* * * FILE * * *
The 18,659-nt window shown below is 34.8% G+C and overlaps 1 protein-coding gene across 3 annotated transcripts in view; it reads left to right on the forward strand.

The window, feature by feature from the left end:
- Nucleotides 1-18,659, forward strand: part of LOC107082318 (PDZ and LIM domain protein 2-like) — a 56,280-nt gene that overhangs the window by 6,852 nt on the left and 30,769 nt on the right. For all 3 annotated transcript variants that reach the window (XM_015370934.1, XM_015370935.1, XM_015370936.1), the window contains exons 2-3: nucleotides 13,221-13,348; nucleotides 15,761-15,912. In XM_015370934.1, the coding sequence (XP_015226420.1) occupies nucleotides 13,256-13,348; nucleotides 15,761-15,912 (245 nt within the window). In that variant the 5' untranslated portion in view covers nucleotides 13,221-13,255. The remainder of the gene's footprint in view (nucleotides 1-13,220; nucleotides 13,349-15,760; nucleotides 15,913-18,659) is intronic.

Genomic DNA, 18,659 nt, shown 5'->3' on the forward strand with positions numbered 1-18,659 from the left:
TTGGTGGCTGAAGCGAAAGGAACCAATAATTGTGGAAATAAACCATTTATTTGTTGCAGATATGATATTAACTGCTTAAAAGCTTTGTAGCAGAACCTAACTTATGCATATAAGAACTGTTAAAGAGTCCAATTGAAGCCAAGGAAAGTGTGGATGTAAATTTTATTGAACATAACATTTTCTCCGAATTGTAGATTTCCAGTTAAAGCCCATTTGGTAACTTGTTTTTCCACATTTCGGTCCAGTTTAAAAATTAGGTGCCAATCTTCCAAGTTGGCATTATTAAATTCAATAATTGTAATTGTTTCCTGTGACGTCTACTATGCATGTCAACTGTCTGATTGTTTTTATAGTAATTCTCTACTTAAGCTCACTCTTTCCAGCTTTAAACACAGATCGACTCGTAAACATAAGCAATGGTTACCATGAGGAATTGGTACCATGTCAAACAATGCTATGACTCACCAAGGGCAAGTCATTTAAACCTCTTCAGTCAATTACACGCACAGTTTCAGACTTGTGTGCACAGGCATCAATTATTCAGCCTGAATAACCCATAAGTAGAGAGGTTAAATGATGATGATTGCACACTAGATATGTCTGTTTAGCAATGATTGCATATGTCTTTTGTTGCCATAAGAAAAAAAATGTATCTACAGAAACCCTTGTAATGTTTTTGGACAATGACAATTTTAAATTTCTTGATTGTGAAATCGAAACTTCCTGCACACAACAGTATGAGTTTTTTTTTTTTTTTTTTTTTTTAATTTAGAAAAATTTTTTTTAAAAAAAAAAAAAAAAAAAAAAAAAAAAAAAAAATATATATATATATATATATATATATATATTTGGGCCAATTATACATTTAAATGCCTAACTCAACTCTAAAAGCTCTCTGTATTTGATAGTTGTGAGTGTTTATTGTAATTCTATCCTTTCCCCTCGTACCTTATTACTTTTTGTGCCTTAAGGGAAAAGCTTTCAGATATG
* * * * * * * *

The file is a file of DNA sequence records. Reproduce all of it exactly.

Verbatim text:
The 18,659-nt window shown below is 34.8% G+C and overlaps 1 protein-coding gene across 3 annotated transcripts in view; it reads left to right on the forward strand.

The window, feature by feature from the left end:
- Nucleotides 1-18,659, forward strand: part of LOC107082318 (PDZ and LIM domain protein 2-like) — a 56,280-nt gene that overhangs the window by 6,852 nt on the left and 30,769 nt on the right. For all 3 annotated transcript variants that reach the window (XM_015370934.1, XM_015370935.1, XM_015370936.1), the window contains exons 2-3: nucleotides 13,221-13,348; nucleotides 15,761-15,912. In XM_015370934.1, the coding sequence (XP_015226420.1) occupies nucleotides 13,256-13,348; nucleotides 15,761-15,912 (245 nt within the window). In that variant the 5' untranslated portion in view covers nucleotides 13,221-13,255. The remainder of the gene's footprint in view (nucleotides 1-13,220; nucleotides 13,349-15,760; nucleotides 15,913-18,659) is intronic.

Genomic DNA, 18,659 nt, shown 5'->3' on the forward strand with positions numbered 1-18,659 from the left:
TTGGTGGCTGAAGCGAAAGGAACCAATAATTGTGGAAATAAACCATTTATTTGTTGCAGATATGATATTAACTGCTTAAAAGCTTTGTAGCAGAACCTAACTTATGCATATAAGAACTGTTAAAGAGTCCAATTGAAGCCAAGGAAAGTGTGGATGTAAATTTTATTGAACATAACATTTTCTCCGAATTGTAGATTTCCAGTTAAAGCCCATTTGGTAACTTGTTTTTCCACATTTCGGTCCAGTTTAAAAATTAGGTGCCAATCTTCCAAGTTGGCATTATTAAATTCAATAATTGTAATTGTTTCCTGTGACGTCTACTATGCATGTCAACTGTCTGATTGTTTTTATAGTAATTCTCTACTTAAGCTCACTCTTTCCAGCTTTAAACACAGATCGACTCGTAAACATAAGCAATGGTTACCATGAGGAATTGGTACCATGTCAAACAATGCTATGACTCACCAAGGGCAAGTCATTTAAACCTCTTCAGTCAATTACACGCACAGTTTCAGACTTGTGTGCACAGGCATCAATTATTCAGCCTGAATAACCCATAAGTAGAGAGGTTAAATGATGATGATTGCACACTAGATATGTCTGTTTAGCAATGATTGCATATGTCTTTTGTTGCCATAAGAAAAAAAATGTATCTACAGAAACCCTTGTAATGTTTTTGGACAATGACAATTTTAAATTTCTTGATTGTGAAATCGAAACTTCCTGCACACAACAGTATGAGTTTTTTTTTTTTTTTTTTTTTTTAATTTAGAAAAATTTTTTTTAAAAAAAAAAAAAAAAAAAAAAAAAAAAAAAAAATATATATATATATATATATATATATATATTTGGGCCAATTATACATTTAAATGCCTAACTCAACTCTAAAAGCTCTCTGTATTTGATAGTTGTGAGTGTTTATTGTAATTCTATCCTTTCCCCTCGTACCTTATTACTTTTTGTGCCTTAAGGGAAAAGCTTTCAGATATG